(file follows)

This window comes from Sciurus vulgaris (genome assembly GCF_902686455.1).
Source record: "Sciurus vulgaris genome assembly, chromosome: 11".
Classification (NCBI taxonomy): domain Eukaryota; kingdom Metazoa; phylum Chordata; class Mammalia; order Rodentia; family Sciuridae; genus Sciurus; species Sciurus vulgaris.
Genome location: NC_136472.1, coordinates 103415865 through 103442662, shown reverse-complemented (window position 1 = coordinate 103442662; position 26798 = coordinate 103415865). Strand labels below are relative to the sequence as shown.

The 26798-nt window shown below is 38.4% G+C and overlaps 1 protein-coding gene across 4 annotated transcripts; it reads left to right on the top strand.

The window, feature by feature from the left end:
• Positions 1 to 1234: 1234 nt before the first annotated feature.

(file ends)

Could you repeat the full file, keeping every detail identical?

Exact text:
This window comes from Sciurus vulgaris (genome assembly GCF_902686455.1).
Source record: "Sciurus vulgaris genome assembly, chromosome: 11".
Classification (NCBI taxonomy): domain Eukaryota; kingdom Metazoa; phylum Chordata; class Mammalia; order Rodentia; family Sciuridae; genus Sciurus; species Sciurus vulgaris.
Genome location: NC_136472.1, coordinates 103415865 through 103442662, shown reverse-complemented (window position 1 = coordinate 103442662; position 26798 = coordinate 103415865). Strand labels below are relative to the sequence as shown.

The 26798-nt window shown below is 38.4% G+C and overlaps 1 protein-coding gene across 4 annotated transcripts; it reads left to right on the top strand.

The window, feature by feature from the left end:
• Positions 1 to 1234: 1234 nt before the first annotated feature.